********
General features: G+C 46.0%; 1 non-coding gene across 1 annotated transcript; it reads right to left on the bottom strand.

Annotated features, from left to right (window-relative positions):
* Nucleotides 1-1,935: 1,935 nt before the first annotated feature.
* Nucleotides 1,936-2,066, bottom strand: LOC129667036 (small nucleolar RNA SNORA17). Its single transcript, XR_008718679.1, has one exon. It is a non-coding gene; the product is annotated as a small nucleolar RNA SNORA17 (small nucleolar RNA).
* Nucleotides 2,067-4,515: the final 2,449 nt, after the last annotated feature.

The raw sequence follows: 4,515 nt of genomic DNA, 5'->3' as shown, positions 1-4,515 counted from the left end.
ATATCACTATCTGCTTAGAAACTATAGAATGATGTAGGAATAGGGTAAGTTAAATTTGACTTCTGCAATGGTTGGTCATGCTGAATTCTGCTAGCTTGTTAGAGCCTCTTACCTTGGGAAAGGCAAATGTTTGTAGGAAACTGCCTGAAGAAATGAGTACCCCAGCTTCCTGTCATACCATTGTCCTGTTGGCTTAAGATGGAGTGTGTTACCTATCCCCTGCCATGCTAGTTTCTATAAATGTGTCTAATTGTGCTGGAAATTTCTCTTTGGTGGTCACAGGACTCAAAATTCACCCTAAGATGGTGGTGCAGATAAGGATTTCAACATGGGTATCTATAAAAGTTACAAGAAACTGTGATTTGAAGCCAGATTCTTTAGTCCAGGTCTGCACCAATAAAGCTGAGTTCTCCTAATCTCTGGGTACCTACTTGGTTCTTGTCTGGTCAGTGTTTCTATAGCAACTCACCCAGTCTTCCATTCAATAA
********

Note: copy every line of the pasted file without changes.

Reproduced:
General features: G+C 46.0%; 1 non-coding gene across 1 annotated transcript; it reads right to left on the bottom strand.

Annotated features, from left to right (window-relative positions):
* Nucleotides 1-1,935: 1,935 nt before the first annotated feature.
* Nucleotides 1,936-2,066, bottom strand: LOC129667036 (small nucleolar RNA SNORA17). Its single transcript, XR_008718679.1, has one exon. It is a non-coding gene; the product is annotated as a small nucleolar RNA SNORA17 (small nucleolar RNA).
* Nucleotides 2,067-4,515: the final 2,449 nt, after the last annotated feature.

The raw sequence follows: 4,515 nt of genomic DNA, 5'->3' as shown, positions 1-4,515 counted from the left end.
ATATCACTATCTGCTTAGAAACTATAGAATGATGTAGGAATAGGGTAAGTTAAATTTGACTTCTGCAATGGTTGGTCATGCTGAATTCTGCTAGCTTGTTAGAGCCTCTTACCTTGGGAAAGGCAAATGTTTGTAGGAAACTGCCTGAAGAAATGAGTACCCCAGCTTCCTGTCATACCATTGTCCTGTTGGCTTAAGATGGAGTGTGTTACCTATCCCCTGCCATGCTAGTTTCTATAAATGTGTCTAATTGTGCTGGAAATTTCTCTTTGGTGGTCACAGGACTCAAAATTCACCCTAAGATGGTGGTGCAGATAAGGATTTCAACATGGGTATCTATAAAAGTTACAAGAAACTGTGATTTGAAGCCAGATTCTTTAGTCCAGGTCTGCACCAATAAAGCTGAGTTCTCCTAATCTCTGGGTACCTACTTGGTTCTTGTCTGGTCAGTGTTTCTATAGCAACTCACCCAGTCTTCCATTCAATAA